A report on Mughal EmpireAurangzeb and Bengal Subah

The empire at its greatest extent in c. 1700 under Aurangzeb ((r. 1658 – 1707))
Aurangzeb holding a hawk in c. 1660
Akbar holds a religious assembly of different faiths in the Ibadat Khana in Fatehpur Sikri.
A painting from c. 1637 shows the brothers (left to right) Shah Shuja, Aurangzeb and Murad Baksh in their younger years.
Map of Bengal Subah
Group portrait of Mughal rulers, from Babur to Aurangzeb, with the Mughal ancestor Timur seated in the middle. On the left: Shah Jahan, Akbar and Babur, with Abu Sa'id of Samarkand and Timur's son, Miran Shah. On the right: Aurangzeb, Jahangir and Humayun, and two of Timur's other offspring Umar Shaykh and Muhammad Sultan. Created c. 1707–12
The Mughal Army under the command of Aurangzeb recaptures Orchha in October 1635.
Dutch East India Company factory in Hugli-Chuchura, Bengal by Hendrik van Schuylenburgh (c. 1665)
Horsemen of the invading Maratha Empire
A painting from Padshahnama depicts Prince Aurangzeb facing a maddened war elephant named Sudhakar.
The Mughal absorption of Bengal initially progressed during the reigns of the first two emperors Babur and Humayun
Shah Alam II on horseback
Sepoys loyal to the Mughal Emperor Aurangzeb maintain their positions around the palace, at Aurangabad, in 1658.
Akbar developed the modern Bengali calendar
Portrait of Bahadur Shah II
Aurangzeb becomes emperor.
Dhaka, the capital of Bengal, was named Jahangir Nagar in honor of the fourth Mughal monarch Jahangir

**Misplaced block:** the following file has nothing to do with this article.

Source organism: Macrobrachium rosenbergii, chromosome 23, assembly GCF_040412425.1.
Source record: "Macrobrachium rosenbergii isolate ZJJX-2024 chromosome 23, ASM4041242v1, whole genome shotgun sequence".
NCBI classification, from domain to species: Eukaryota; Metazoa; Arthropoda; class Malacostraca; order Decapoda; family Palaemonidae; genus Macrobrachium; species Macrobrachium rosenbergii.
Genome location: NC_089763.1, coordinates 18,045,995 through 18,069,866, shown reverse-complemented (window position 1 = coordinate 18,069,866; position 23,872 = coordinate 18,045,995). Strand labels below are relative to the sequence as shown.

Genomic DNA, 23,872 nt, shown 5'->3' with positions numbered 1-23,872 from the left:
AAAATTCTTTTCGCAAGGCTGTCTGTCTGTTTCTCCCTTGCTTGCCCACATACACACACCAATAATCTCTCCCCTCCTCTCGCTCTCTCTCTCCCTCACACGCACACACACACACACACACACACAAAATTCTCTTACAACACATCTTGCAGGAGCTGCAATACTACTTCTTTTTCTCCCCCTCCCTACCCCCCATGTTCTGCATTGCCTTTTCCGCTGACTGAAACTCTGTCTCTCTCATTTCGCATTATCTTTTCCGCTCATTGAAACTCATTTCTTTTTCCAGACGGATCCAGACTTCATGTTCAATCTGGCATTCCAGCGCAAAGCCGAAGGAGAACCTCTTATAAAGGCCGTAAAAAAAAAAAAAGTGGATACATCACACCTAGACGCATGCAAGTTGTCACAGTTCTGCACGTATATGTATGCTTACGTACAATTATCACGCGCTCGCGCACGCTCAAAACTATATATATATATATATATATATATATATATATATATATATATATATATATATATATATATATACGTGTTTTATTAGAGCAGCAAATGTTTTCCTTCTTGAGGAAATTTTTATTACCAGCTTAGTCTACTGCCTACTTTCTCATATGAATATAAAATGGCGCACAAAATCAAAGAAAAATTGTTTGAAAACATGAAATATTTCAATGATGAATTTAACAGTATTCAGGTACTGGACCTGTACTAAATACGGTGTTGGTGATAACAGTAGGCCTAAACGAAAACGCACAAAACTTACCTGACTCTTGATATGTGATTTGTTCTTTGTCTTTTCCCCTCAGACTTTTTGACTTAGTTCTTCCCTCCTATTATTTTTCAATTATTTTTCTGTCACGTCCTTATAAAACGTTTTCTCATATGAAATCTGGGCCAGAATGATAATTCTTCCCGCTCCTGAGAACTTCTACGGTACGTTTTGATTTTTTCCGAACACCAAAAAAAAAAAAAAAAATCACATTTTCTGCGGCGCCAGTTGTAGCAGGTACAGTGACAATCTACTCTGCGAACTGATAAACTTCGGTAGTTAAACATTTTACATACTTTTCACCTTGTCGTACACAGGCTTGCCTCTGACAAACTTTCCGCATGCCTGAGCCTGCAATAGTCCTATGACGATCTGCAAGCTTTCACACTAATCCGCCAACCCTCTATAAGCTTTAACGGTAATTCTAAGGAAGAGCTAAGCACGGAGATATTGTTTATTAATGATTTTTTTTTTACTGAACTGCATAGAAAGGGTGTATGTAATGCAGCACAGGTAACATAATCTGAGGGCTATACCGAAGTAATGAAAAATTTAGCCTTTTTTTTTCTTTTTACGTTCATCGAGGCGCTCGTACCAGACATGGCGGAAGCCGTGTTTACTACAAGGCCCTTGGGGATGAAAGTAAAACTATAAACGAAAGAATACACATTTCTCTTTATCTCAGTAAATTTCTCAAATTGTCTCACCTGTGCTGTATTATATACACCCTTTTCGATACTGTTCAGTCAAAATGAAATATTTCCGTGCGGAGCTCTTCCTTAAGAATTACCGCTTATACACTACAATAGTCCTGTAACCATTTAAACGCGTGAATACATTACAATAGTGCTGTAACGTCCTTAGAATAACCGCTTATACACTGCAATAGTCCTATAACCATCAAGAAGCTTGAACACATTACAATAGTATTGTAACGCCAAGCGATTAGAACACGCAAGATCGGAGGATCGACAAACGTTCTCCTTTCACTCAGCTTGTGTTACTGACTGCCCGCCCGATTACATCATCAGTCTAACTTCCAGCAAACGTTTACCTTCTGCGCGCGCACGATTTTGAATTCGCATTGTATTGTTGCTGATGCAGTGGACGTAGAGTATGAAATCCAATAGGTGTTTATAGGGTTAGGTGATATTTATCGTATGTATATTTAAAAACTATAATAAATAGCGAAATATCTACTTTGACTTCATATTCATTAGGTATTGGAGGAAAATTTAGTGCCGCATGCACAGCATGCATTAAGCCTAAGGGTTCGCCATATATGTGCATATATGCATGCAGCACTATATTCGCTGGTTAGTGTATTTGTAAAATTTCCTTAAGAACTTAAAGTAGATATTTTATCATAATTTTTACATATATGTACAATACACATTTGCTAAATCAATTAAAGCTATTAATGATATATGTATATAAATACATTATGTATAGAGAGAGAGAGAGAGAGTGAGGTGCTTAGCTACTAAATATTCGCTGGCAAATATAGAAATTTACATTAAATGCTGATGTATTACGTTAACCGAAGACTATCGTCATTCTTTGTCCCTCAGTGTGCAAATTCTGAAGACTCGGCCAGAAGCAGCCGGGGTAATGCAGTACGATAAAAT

Coin of Aurangzeb, minted in Kabul, dated 1691/2
Mughal Empire under Aurangzeb in early 18th century
Robert Clive meets Mir Jafar at the Battle of Plassey in 1757
Miniature painting - Portrait of an Old Mughal Courtier Wearing Muslin
Aurangzeb compiled Hanafi law by introducing the Fatawa-e-Alamgiri.
Shah Alam II granting Robert Clive the "Diwani rights of Bengal, Behar and Odisha" in return for the annexed territories of the Nawab of Awadh after the Battle of Buxar, on 12 August 1765 at the Benares.
Muslim Lady Reclining or An Indian Girl with a Hookah, painted in Dacca, 18th century
Aurangzeb holding a flywhisk
Mobile artillery battries, loyal to the Nawab of Bengal.
Ruins of the Great Caravanserai in Dhaka.
Aurangzeb seated on a golden throne holding a Hawk in the Durbar. Standing before him is his son, Azam Shah.
Bengali curved roofs were copied by Mughal architects in other parts of the empire, such as in the Naulakha Pavilion in Lahore
Ghulam Hamdani Mushafi, the poet first believed to have coined the name "Urdu" around 1780 AD for a language that went by a multiplicity of names before his time.
Aurangzeb Receives Prince Mu'azzam. Chester Beatty Library
Nimtoli Deuri, named after the neem tree, is now a property of the Asiatic Society of Bangladesh, situated in Dhaka, Bangladesh is now a Heritage Museum.
Mir Taqi Mir, an Urdu poet of the 18th century Mughal Empire
Dagger (Khanjar) of Aurangzeb (Badshah Alamgir).
A riverside mosque in Mughal Dhaka
The Taj Mahal in the 1870s
Manuscript of the Quran, parts of which are believed to have been written in Aurangzeb's own hand.
The Armenian church and cemetery in Dhaka
Badshahi Mosque, Lahore, Punjab, Pakistan
The Birthday of the Grand Mogul Aurangzeb, made 1701–1708 by Johann Melchior Dinglinger.